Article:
An alternative and possibly more efficient but also more cumbersome approach would be to require the user to specify the "fully qualified" name of every additional module, for example in TracIni. Modules such as the timeline would be in the list by default, but could be disabled by removing them.

Modules would get loaded as any other python module, but should also be able to hook into the initialization of the system via an exported function.

The Module Interface

In the current Trac architecture, modules are basically HTTP request processors that live for exactly one request. In the envisioned system, the modules should be able to outlive a request, and also participate in the request processing of other modules, so as to be able to contribute to their functionality.

So instead of getting the request object as argument to their constructor, they'd have an interface like:

class XxxModule(Module):

    def __init__(self, env):
        Module.__init__(self, env)
        # do whatever other initialization may be needed
        pass

    def process(self, req):
        # do whatever needs to be done
        pass

In an environment such as tracd or mod_python, the process method might be called concurrently on the same module object, so module implementations should not store request-specific data as instance variables, but rather pass such data through as parameters to other methods.

Renaming the current "render" to "process" here simply because the latter sounds more appropriate.

Module Cooperation

As discussed above, a basic requirement is that the modules should be able to:

  • contribute functionality to other modules
  • provide hooks so that other modules can contribute to its functionality

The supporting model for such cooperation between modules should be functions defined by the contributing plug-in, and called by the plug-in to which we contribute. For example, let's assume the timeline module documents the following hook functions (or extension points in Eclipse jargon):

    def get_timeline_events(self, start, to, filters):
        # return a list of TimedEvent objects in the time span delimited
        # by the start and stop parameters, only containing events of the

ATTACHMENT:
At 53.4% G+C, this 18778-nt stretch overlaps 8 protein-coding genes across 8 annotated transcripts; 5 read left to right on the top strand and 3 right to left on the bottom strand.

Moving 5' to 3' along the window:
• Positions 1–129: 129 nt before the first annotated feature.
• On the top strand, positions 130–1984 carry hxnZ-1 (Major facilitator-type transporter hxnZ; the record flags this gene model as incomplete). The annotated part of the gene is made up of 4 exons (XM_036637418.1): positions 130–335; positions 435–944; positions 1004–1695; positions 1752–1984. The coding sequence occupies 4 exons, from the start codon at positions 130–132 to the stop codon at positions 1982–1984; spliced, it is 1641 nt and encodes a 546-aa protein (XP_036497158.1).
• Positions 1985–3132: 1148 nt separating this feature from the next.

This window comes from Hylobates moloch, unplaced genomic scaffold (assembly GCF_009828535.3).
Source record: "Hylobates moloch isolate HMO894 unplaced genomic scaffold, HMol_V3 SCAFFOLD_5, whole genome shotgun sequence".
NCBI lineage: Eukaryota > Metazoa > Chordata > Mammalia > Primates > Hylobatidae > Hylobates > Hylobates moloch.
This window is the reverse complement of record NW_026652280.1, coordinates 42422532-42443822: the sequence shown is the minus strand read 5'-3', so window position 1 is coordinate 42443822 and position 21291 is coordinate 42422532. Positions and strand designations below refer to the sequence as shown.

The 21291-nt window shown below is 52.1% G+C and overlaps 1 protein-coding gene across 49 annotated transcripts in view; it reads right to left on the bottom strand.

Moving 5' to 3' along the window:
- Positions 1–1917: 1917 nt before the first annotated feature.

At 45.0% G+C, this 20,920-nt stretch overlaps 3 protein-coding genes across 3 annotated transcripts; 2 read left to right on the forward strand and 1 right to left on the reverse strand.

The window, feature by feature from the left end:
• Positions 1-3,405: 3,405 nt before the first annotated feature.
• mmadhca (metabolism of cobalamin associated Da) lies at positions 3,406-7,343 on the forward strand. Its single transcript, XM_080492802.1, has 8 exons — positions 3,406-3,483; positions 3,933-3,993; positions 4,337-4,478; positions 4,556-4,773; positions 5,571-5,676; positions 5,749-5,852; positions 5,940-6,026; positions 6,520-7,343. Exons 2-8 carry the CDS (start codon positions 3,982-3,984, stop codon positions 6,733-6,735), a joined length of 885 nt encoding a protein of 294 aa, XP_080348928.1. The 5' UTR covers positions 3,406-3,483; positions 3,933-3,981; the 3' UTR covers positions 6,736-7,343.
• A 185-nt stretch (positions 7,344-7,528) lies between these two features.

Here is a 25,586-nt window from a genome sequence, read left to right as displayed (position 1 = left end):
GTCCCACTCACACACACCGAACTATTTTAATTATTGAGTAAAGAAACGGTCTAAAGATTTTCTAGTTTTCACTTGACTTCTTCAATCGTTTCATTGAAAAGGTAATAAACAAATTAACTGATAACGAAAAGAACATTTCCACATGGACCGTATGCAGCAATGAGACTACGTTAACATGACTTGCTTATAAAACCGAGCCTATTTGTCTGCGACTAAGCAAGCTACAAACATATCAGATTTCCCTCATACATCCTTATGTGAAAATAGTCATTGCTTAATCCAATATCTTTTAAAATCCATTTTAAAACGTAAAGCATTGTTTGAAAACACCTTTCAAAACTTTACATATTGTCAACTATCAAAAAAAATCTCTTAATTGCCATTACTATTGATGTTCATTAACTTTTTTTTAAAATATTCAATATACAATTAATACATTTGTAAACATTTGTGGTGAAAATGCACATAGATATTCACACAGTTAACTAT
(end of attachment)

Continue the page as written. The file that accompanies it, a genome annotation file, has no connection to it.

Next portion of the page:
# types included in the filters list

    def get_timeline_filters(self):
        # return a list of (name,label) tuples that define the filters available
        # for this module. The ticket module might export ('ticket','Ticket changes'),
        # for example.

The wiki module would contribute to the timeline simply by appropriately implementing these functions. Same for any other module that wants to put events in the timeline.

The timeline module would use a convenience function in the Module base class to collect the events from all available plug-ins. That might look like the following:

    def process(self, req):
        # ...
        events = self.extensions.get_timeline_events(start, stop, filters)

Here, I'd like the 'extensions' object to be a somewhat magic proxy that would call a given function on all modules defining that function, and returning the individual results as a list.

A couple of drawbacks become visible here:

  • The current timeline code is very efficient by basically consisting of a single SQL query over all the related tables. Under the plug-in model, we'd have at least one query per contributing module.
  • Similarly, ordering of the events will need to be done in Python in the timeline module after it has collected all events.

This is probably just the price to pay for a cleaner architecture, but optimizations may be possible.

Other Aspects of Plug-Ins

Plug-ins will rarely consist solely of python code. Instead, they will almost always include templates, style sheets and images. I do not propose any kind of single-directory or even single-file deployment of plug-ins. Rather the user should be responsible for copying these files into the appropriate directories.

Another aspect not discussed yet are the database requirements of modules. The plug-in approach moves us away from the monolithic database approach currently in use. Individual plug-ins may need their own tables in the database. They may need to upgrade those tables separately from the rest of the database. Possibly using a per-table version number instead of a global database version number will suffice here.

Plug-ins should also be able to not only hook into the web-interface, but also into TracAdmin. The approach for this would be similar to the one discussed above, meaning that modules should be able to contribute commands.

Your Ideas Wanted

Comments, alternative approaches, constructive criticism, etc. Bring it on! —ChristopherLenz